Every step taken away from aligning their perceived identity with their embodied reality, such as cross-dressing, taking puberty blockers or cross-sex hormones, adopting cross-sex pronouns, changing one’s name or identity, or, most drastically, undergoing a surgical transition, is a step further away from their true nature and from the necessary embrace of the ontological goodness of their embodied sex.
It is an effort to subvert, to bend, to refashion one’s biological reality contrary to the pattern determined by the hand of the Creator. It is an act of human apotheosis, daring to contravene one’s very body, endeavoring to establish the supremacy of the psychological self and the will over nature. It is, in many ways, the ultimate act of physical rebellion against the Creator God.
And it just does not work. As philosopher Christopher Tollefsen explains, “Every surgical attempt to change sex must involve a mutilation of the bodily capacity that identifies one’s true sex.”
This realization, that transgenderism is mutilation, is echoed by Steven Richards, a male “detransitioner” who writes under the pseudonym of “Tree.” Last year he published a profoundly moving account of how he got trapped in the destructive currents of the transgender movement, which led him all the way to having an elective orchiectomy (surgical removal of the testicles).
Tree realizes, in retrospect, what a mistake it was. He didn’t need to be chopped up; he needed someone to talk him down. “I needed serious psychiatric help and deprogramming…I felt that by removing a part of myself I would become whole. Years of online grooming and ideological brainwashing had made me delusional, but no one pushed back on it.”
What a ringing indictment — “no one pushed back.” He continues: “The doctors were happy to go through with it, and they had medical degrees. So I took two weeks off work, went into the hospital…”
He immediately regretted the surgery. But there was no going back.
Reflecting on the outcome, he writes:
“A transition is never done. There are always more surgeries, new treatments, more work to do. You can never carve away enough pieces of yourself to be satisfied. You can never rid yourself of the fundamental facts of your own biology. You can never be cleansed of sin. The end goal of transition isn’t self-actualization. It’s self-annihilation.”
Now, I’m pretty confident that Steven (Tree) wasn’t reading Budziszewski, but the fact that he comes to the very same conclusion, and uses the same word, “self-annihilation,” as the professor speaks to the universal reality of this truth. We cannot transcend our embodied nature as men and women. We cannot undo this reality. This is how God made us, how He made humans. We may kick against the goads of creation, but surely we cannot topple the architecture of the One who laid the foundations of the heavens and the earth.
And we cannot redeem our fallen nature, as sinners, without humbly asking for a heart of flesh that only comes through the new birth by the Spirit. In that sense, Steven (Tree) was onto something. He needed to be remade, reborn, not on the outside but from within.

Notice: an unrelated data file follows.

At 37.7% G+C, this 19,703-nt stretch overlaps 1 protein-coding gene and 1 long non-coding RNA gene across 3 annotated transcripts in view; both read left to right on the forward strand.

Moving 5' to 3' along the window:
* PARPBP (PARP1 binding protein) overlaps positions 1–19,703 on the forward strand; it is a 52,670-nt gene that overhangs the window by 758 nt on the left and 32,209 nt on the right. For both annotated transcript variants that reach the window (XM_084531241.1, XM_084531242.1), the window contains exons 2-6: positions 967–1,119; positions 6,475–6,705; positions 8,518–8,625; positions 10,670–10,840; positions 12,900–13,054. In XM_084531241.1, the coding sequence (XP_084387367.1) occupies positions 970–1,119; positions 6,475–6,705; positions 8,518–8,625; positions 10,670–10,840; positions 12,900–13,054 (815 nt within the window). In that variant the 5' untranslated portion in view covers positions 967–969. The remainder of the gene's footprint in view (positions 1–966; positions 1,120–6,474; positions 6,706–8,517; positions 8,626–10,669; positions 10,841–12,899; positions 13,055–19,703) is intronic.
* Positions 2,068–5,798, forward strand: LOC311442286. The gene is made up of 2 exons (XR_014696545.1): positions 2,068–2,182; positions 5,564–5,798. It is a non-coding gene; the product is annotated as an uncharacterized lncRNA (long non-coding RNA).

To miss this grave distinction and to try to undo the embodied reality of being a man or woman is to pursue not a path towards becoming a new creation but rather an act of undoing. Far from self-fulfilling, it is futile. Far from self-actualization, it is indeed self-annihilation.
I fear the annihilators have already gained much ground. Still, Christ is King, and we are His subjects, willing or not. He is a gracious King who can bring restoration now, even as we await future redemption. After all, this is the King who had a word of hope specifically for eunuchs, to those like Tree, who feel “cut down” or “cut off.” A word of promise that they can, in fact, be made whole. Perhaps not entirely in this life, but most assuredly in the life to come, in eternity:
“Let no foreigner who is bound to the Lord say, ‘The Lord will surely exclude me from his people. And let no eunuch complain, ‘I am only a dry tree.’ For this is what the Lord says: ‘To the eunuchs who keep my Sabbaths, who choose what pleases me and hold fast to my covenant—to them I will give within my temple and its walls a memorial and a name better than sons and daughters; I will give them an everlasting name that will endure forever.’”–Isaiah 56:3-5
To learn how Christians should respond to transgenderism, read part 3 of this series, found here.
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Ready to dive deeper into the intersection of faith and policy? Head over to our Theology of Politics series page where we’ve published several long-form pieces that will help Christians navigate where their faith should direct them on political issues.
 Andrew Fulford and David Haines, Natural Law: A Brief Introduction and Biblical Defense (Lincoln, NE: The Davenant Press, 2017), ii.
 J. Budziszewski, On the Meaning of Sex (Wilmington, DE: ISI Books, 2012), 7-8.
 Gregg R Allison, Embodied: Living as Whole People in a Fractured World (Grand Rapids: Baker Books, 2021), 37.
 Ryan T. Anderson, When Harry Became Sally: Responding to the Transgender Moment (New York: Encounter Books, 2018), 78-79.
 Budziszewski, On the Meaning of Sex, 8.
 James K. Beilby and Paul Rhodes Eddy, “Glossary,” in Understanding Transgender Identities: Four Views, eds. James K. Beilby and Paul Rhodes Eddy (Grand Rapids: Baker Academic, 2019), 240.
 Anderson, When Harry Became Sally, 101.